Weight 6 pounds to 9 pounds (2.72 kilograms to 4.09 kilograms) per mantie Sources Big Sky Tent and Awning Blue Star Canvas Products Buckskin Outfitters Dale Pack Station Ray Holes Saddle Company Merritt’s Saddlery Mountain River Tack, Inc.
Petty Mountain Outfitter Supply Wilderness Trader Wyoming Outdoor Industries, Inc.
Local canvas shops Cost $20 to $45 per mantie Nose Bags (Feed Bags) Description Nose bags are made of canvas, nylon, nylon mesh or geotextile and are available in cylindrical or cavalry style.
The cylindrical style has air holes, a single head strap, and fits over the animal’s nose.
The cavalry style fits under the neck and around the nose, using a neck strap and head strap.
Nose bags eliminate waste when feeding pellets or grain.
The cavalry style further reduces waste because feed does not fall out when the stock throws its head.
A day’s ration can be folded inside this bag and carried on the trail.
Nose bags made of nylon mesh allow dust to fall out of the bag and allow the animal to breathe easier.
See page 49 for specifications for a cavalry style nose bag.
Weight 1/2 pound to 2 pounds (0.23 kilogram to 0.91 kilogram) per bag Sources Beckel Canvas Products Big Sky Tent and Awning Blue Star Canvas Products Buckskin Outfitters Colorado Saddlery Company Crooked Pine Saddle Shop Dale Pack Station Decarteret Ray Holes Saddle Company Keyston Brothers Montana Canvas Morgan Horse Products Ralide-West Salem Tent and Awning Company Chris Tornow Valley Vet Supply Whip and Spur Saddlery The Wilderness Trader Windridge Farms Wyoming Outdoor Industries Army surplus stores Local saddle shops Cost $10 to $26 per bag Panniers and Pack Boxes Description Panniers and pack boxes made of nylon, aluminum, plastic, fiberglass, heavy canvas, canvas and leather, or wood are available in various sizes.
Panniers and pack boxes are easier to use than manties for many loads, but are not as versatile for tools or odd-sized items.
Panniers and pack boxes offer convenient access to supplies and equipment while on the trail, and are handy for storing items in camp.
Weight 4 to 45 pounds (1.82 to 20.43 kilograms) per pannier Sources Aarons Water Packers Back Country Super Packs Beckel Canvas Products Blue Star Canvas Products Buckskin Outfitters Cabela’s Colorado Saddlery Company Colorado Tent Company Crooked Pine Saddle Shop CW Classic Welding Dale Pack Station Bill DeCarteret Glenn Sports Ray Holes Saddle Company Keyston Brothers Kwik Kamp Last Chance Outdoor Supply Montana Canvas Morgan Horse Products Mountain River Tack, Inc.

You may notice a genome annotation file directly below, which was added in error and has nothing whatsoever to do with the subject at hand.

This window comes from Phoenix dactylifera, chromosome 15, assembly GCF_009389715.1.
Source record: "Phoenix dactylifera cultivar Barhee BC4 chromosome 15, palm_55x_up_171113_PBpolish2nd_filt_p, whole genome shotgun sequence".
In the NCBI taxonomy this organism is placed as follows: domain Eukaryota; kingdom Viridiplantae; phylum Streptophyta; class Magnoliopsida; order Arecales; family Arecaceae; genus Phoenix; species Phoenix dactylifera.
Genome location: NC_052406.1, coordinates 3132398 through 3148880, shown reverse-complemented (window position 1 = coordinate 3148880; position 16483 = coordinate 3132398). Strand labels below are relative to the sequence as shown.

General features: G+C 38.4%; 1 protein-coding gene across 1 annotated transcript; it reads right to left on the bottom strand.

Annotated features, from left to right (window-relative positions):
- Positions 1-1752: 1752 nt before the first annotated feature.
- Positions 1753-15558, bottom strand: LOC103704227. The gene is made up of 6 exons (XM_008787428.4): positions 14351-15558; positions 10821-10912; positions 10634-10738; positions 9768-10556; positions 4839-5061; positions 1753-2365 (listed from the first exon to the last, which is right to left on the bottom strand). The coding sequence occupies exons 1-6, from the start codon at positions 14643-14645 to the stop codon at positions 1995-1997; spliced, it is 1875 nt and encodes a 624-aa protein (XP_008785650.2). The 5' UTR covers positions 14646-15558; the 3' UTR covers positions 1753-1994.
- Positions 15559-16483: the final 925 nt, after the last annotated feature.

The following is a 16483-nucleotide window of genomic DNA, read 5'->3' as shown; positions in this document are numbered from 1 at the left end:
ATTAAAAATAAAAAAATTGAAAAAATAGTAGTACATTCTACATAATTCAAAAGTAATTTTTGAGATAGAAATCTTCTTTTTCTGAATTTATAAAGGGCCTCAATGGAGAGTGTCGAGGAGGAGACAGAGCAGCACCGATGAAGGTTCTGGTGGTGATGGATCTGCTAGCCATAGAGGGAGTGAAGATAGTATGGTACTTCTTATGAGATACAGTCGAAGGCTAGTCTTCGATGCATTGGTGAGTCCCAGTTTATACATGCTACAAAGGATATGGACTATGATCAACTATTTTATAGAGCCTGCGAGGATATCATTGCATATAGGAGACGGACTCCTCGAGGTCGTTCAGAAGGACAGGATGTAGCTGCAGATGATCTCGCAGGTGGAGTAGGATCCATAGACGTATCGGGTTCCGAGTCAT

Outfitters Pack Station Outfitters Supply Petty Mountain Outfitter Supply Ralide-West Robertson Enterprises Salem Tent and Awning Company Sims Stoves Singletree Saddle Shop Soda Creek Western Outfitters Thunder Mountain Tent and Canvas Chris Tornow Walkers Pack Saddlery and Outdoor Supply The Wilderness Trader Wyoming Outdoor Industries, Inc.
Cost $115 to $400 per pannier Temporary Horseshoes Description Temporary horseshoes are made of urethane, heavy gum rubber, polyvinyl, or neoprene.
They fit over and around stock’s hooves like a boot, and are made in a slip-on style, or with plastic or Velcro fasteners.
Small, medium, or large sizes are available in horse or mule models.
Temporary horseshoes are easy to put on the horse or mule, but the hooves need to be shaped for proper fit.
They provide good traction on rock and ice and holes can be drilled in the bottom to let water out.
They are very useful in protecting hooves with injuries to the sole or frog, and to keep hoof treatments from being worn off or exposed to dirt.
Occasionally, the shoe may be pulled off by mud.
Stock adapt quickly to their use.
Weight 13 ounces (0.37 kilogram) per boot Sources Colorado Saddlery Ray Holes Saddle Company Keyston Brothers Morgan Horse Products Trail Rider Supply, Inc.
Local saddle shops Cost $5 to $25 each